With the end of lockdown finally in sight we got together with a few members of the network to discuss concerns and hopes for life after lockdown and to reflect on how this period of rapid change had affected our working habits and career goals.
The hour-long session was co-hosted by Founder of The Future is ND Lucy Hobbs and Prof Amanda Kirby of Do-IT Solutions and broken down into break out rooms of pairs and 3-4 people, with an open discussion at the end. The summary below provides some more information on the activities, as well as the key learnings we took away from the event.
Exercise 1: Our lockdown lives
To kick things off, the participants split off into breakout rooms in randomly allocated pairs to introduce themselves and share their current situations. A discussion with all participants followed, and a few key themes emerged:
– All in quite different situations: some furloughed, some continuing in an established WFH routine, others WFH for the first time. Some sharing their space with their partners and families, others alone or in flatshares.
– Some feelings of loneliness, adaptation, some trying new things, some balancing managing children and work. A theme of time for reflection and what is important.
Exercise 2: Life after lockdown
Next, in groups of 3 or 4 we discussed our main concerns about post-lockdown life. Here, the themes were quite universal:
-Most NDs liked the current, more flexible arrangements more than their previous one and were hoping for more of the same, such as the option to work from home, when offices re-open.
-Some are optimistic that workplaces will be more willing to adapt now new practices have been shown to work, others less so.
-Many participants said they were concerned and some are quite anxious about the availability of work post-lockdown, with some furloughed employees unsure if they’ll have a job to go back to. Freelancers are more worried about existing work drying up, or that new clients or contracts will be harder to come by if the predicted recession is as severe as anticipated.
Exercise 3: Lockdown learnings
The next question put to participants was “what have you learned about yourself in lockdown?”
Groups of 3-4 got together to discuss what has surprised us about our abilities and resilience during the lockdown, and what we might take away from the experience as we return to the next ‘new normal’. Some strong themes emerged, including:
-Finding new independence: those who were used to an office environment were generally surprised at how well they were able to cope with working autonomously, and this had given them newfound confidence.
-Adaptability to new situations: while many felt initial unease about the sudden shift into a very different working environment, some NDs reported that they had not only found the transition easier than expected but that the change of pace and scenery had been good for their creativity and productivity.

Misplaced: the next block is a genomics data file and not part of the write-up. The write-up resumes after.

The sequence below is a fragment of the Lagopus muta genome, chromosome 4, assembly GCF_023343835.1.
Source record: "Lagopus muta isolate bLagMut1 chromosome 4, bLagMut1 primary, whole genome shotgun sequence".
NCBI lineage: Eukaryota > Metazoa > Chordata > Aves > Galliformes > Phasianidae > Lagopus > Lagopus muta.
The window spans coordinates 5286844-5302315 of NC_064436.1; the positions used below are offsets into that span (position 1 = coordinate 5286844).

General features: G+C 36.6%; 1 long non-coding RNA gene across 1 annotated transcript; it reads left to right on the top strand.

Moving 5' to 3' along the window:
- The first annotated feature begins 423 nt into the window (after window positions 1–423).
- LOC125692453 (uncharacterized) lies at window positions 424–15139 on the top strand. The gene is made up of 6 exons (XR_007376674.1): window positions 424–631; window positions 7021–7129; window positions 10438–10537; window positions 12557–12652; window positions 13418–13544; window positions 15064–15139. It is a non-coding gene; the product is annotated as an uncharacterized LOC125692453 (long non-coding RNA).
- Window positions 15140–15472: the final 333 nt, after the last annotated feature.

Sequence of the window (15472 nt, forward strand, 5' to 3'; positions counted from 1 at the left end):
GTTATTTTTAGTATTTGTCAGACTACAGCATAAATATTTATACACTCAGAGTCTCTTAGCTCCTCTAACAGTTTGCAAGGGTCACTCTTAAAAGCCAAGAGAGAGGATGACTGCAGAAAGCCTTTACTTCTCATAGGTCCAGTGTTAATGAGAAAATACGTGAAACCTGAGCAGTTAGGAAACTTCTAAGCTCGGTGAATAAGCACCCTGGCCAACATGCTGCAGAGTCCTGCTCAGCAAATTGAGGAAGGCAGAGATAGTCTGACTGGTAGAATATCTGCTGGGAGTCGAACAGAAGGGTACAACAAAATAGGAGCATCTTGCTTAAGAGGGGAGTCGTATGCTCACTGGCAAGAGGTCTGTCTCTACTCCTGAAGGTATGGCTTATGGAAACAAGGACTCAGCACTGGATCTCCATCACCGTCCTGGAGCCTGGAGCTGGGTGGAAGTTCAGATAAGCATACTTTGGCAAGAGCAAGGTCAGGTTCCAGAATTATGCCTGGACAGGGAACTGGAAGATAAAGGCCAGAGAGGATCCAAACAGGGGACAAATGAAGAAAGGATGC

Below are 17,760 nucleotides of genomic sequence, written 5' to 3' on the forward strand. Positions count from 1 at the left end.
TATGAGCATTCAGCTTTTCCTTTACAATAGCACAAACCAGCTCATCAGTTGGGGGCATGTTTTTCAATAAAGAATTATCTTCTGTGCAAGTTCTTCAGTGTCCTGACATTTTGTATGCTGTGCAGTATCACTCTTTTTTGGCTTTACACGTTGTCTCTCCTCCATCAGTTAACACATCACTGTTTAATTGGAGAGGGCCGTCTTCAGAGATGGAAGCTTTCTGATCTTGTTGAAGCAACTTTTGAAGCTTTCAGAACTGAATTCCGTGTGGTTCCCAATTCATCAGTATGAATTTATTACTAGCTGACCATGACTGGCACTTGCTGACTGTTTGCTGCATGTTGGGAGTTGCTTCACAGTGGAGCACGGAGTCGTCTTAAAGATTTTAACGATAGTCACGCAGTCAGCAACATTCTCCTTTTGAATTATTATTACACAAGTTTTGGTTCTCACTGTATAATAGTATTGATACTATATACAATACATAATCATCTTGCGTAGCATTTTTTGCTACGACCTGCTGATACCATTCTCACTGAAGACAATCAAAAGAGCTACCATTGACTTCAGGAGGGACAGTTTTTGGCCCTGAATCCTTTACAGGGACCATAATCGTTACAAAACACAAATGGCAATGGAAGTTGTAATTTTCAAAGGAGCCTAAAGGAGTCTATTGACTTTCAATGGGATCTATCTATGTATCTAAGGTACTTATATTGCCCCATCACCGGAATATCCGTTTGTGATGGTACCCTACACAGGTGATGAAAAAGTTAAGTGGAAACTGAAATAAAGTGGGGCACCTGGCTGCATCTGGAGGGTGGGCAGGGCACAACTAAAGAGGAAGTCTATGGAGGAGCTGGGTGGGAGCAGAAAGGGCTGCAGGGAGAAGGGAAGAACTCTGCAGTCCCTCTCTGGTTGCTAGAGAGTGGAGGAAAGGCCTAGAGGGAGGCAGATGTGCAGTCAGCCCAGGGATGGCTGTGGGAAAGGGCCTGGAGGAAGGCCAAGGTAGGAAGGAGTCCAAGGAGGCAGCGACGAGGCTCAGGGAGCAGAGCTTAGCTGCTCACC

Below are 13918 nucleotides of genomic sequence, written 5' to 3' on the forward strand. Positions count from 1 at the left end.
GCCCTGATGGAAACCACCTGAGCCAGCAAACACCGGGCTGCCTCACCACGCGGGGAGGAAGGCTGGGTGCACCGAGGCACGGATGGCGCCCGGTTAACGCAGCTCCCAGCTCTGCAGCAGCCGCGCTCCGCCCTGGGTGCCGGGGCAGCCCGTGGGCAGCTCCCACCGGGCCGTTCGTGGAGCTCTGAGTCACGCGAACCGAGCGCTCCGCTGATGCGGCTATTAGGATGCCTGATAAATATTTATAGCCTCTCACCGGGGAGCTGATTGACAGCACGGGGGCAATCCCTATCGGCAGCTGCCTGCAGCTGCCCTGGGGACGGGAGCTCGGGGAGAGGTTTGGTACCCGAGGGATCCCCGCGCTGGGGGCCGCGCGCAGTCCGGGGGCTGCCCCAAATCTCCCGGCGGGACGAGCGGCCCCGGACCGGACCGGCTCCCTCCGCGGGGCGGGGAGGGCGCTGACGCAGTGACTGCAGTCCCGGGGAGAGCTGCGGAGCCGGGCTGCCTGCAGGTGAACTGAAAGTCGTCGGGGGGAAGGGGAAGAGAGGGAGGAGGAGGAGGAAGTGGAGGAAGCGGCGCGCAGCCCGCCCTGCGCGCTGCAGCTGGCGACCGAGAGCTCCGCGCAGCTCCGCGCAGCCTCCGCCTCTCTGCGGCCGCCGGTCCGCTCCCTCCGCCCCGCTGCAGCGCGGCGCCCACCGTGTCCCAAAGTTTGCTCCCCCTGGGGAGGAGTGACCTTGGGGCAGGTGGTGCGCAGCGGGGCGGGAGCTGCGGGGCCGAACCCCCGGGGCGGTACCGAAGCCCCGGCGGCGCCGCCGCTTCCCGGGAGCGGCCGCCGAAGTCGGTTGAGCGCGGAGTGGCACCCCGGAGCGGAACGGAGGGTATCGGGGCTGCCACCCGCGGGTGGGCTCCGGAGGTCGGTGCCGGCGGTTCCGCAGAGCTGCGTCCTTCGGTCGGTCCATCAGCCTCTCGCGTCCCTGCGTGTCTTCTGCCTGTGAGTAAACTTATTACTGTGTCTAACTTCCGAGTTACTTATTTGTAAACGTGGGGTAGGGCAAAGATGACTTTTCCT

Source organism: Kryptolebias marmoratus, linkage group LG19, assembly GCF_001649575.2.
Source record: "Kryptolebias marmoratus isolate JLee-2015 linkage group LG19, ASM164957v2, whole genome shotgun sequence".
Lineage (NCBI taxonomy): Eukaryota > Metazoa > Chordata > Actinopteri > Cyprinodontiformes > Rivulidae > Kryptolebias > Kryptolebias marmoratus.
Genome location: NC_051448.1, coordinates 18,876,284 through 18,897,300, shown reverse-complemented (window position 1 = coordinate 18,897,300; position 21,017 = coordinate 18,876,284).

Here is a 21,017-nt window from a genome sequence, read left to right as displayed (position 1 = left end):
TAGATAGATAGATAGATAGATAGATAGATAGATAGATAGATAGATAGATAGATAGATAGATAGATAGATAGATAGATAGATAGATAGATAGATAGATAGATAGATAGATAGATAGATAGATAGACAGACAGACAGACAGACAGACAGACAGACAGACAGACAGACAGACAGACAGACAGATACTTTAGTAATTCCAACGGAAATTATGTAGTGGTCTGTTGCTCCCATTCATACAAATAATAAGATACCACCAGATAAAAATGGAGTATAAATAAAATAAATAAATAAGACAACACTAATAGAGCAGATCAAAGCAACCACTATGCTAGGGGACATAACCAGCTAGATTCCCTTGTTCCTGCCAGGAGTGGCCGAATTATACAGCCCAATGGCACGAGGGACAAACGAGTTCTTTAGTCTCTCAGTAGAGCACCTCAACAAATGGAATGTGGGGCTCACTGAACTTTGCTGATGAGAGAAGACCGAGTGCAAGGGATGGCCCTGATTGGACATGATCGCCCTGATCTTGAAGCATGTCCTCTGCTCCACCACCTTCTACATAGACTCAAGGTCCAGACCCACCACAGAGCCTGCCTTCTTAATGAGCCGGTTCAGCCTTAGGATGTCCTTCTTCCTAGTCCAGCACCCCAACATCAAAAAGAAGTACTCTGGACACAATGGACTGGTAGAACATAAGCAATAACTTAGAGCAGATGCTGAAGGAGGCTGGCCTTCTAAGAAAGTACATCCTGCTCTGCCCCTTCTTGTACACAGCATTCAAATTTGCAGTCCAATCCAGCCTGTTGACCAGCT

-Some ADHDers found that the narrowing of available options that lockdown had imposed on them was actually helpful as it reduced distractions. This made it easier to focus on learning new skills or getting into projects they’d been putting off or unable to progress in the past.
-It had allowed for a time for reflection for some, about thinking about what work they really wanted to do
Exercise 4: what’s next?
We paired up again to talk about where we saw our careers going after lockdown and our hopes for the future. This time there was one strong, common theme: almost all participants spoke about wanting to move their careers in a more fulfilling direction, perhaps drawing on interests or passions they had identified or rediscovered during the lockdown period. Side hustles and projects seemed to be as important as ‘day jobs’.
It seems that this period of change has been an opportunity for many of us to re-evaluate our situations, and there is no hurry to get back to the status quo.
Following our more intimate breakout rooms, we had a more of an open discussion at the end with all 17 participants
We shared hopes of inclusive design and choice becoming the new normal. Being natural disrupters, we could see this time as an opportunity to shine and use our strengths to be more creative and innovative in finding better and more productive ways of working.
We could see the future office space becoming more of a community space rather than a working space, where teams can cut across boundaries and make new connections.
There was a strong sense that the new situation was a great leveler, that some NDs were thriving with the lack of the usual work-related sensory challenges, distractions, and social stresses and distractions whereas NTs were struggling more with the change and their masks slipping.
We wondered if it would be possible to hold in-person meetings outside in nature until social distancing rules are more relaxed, a good option for those that thrive with more social interaction, and are feeling cut off.
We discussed how we can use the opportunity of lockdown to our advantage and gather proven evidence of more productive ways of working along with the equality act, and go and knock on minister’s doors to make real lasting change.
Words by Abi Silvester